All Is not Quiet on the Southern Front
The Monroe Doctrine of ensuring
The U.S. Southern Command (SOUTHCOM) is tasked with maintaining security throughout 45 countries and territories—every country south of the United States except Mexico, with which the United States has a cooperative relationship through the U.S. Northern Command. The
“This is not
Adm. Stavridis describes this era as “a golden time in the
Yet terrorism is a major challenge. In
And Hezbollah, the Lebanon-based terror group that traces its origins to
Cocaine is another threat to
And above all, poverty is the common link in many of these challenges. About 40 percent of the people living in SOUTHCOM’s area of responsibility live on less than $2 a day, and the terrorist and criminal activities both appeal to some poor and inhibit their economic growth.
Meeting these challenges will require more than just military activities, the admiral posits. Solutions will require working with international partners and nonmilitary
But the command also has its technology wish list. High on the admiral’s list are persistent long-dwell sensors that can help find fleeting targets moving through the region, particularly cocaine smugglers. He says the command’s current sensors, though effective, are not as effective as they need to be to combat the flow of drugs. Only about 25 percent to 30 percent of the cocaine flowing to the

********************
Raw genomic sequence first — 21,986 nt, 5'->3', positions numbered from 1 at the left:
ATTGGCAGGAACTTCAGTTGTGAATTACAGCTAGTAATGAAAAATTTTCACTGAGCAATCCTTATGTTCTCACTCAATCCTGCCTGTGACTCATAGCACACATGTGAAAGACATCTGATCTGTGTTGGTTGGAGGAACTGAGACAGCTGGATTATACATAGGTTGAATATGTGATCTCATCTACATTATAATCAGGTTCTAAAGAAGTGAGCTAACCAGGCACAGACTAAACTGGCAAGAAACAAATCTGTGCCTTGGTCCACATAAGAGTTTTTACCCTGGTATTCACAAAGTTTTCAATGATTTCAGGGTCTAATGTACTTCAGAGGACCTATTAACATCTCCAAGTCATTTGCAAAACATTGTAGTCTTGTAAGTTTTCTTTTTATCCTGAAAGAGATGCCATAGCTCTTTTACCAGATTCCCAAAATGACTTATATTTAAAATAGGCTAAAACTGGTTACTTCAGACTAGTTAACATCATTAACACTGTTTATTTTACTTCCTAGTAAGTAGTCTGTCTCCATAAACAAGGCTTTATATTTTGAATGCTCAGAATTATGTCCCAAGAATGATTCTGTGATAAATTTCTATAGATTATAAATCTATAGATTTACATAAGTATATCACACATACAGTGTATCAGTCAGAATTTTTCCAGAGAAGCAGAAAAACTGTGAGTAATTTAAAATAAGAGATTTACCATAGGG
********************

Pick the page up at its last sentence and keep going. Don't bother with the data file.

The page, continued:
For example, smugglers increasingly are using semi-submersibles to move large amounts of cocaine by sea. These vessels are not submarines, but they move low along the surface and are camouflaged to blend in with the sea. They can carry as much as 10 tons of cocaine. Their diesel propulsion systems are noisy, so acoustic sensors might help find the nearly invisible craft, Adm. Stavridis offers.
The admiral also cites the need for more effective intelligence sharing. He wants systems that can differentiate between various levels of classified information so that he can parse which information can be shared with which participant. “We need information sharing and information distribution systems that allow us to share between our own interagency partners and, most importantly, our international partners,” he emphasizes.
Better medical technology will be important for SOUTHCOM’s missions of medical diplomacy, the admiral continues. Many of the command’s humanitarian missions are repetitive and consistent, and it can use inexpensive telemedicine units that can be left in small villages so that SOUTHCOM experts can help provide long-distance diagnoses and advice.
Disaster relief is another key mission. The past month alone has seen several devastating tropical storms ravage the
Among the good trends developing in SOUTHCOM’s area of operations is a growing awareness among international partners of the need to work together on many of the transnational threats challenging the region, particularly narcotics smuggling. Adm. Stavridis cites “a consistent vision throughout the region that narcotics are the fuel of misery in this vehicle careening down the highway.” Cutting off that fuel will help solve many of the problems plaguing the region, he says.
However, many of the negative aspects are expanding their reach across traditional borders—both geopolitical and functional. Terrorist groups are operating across national lines, and many of them are joining forces with narcotics smugglers for profit. This requires greater involvement by and cooperation among multiple government agencies.
AFCEA International and the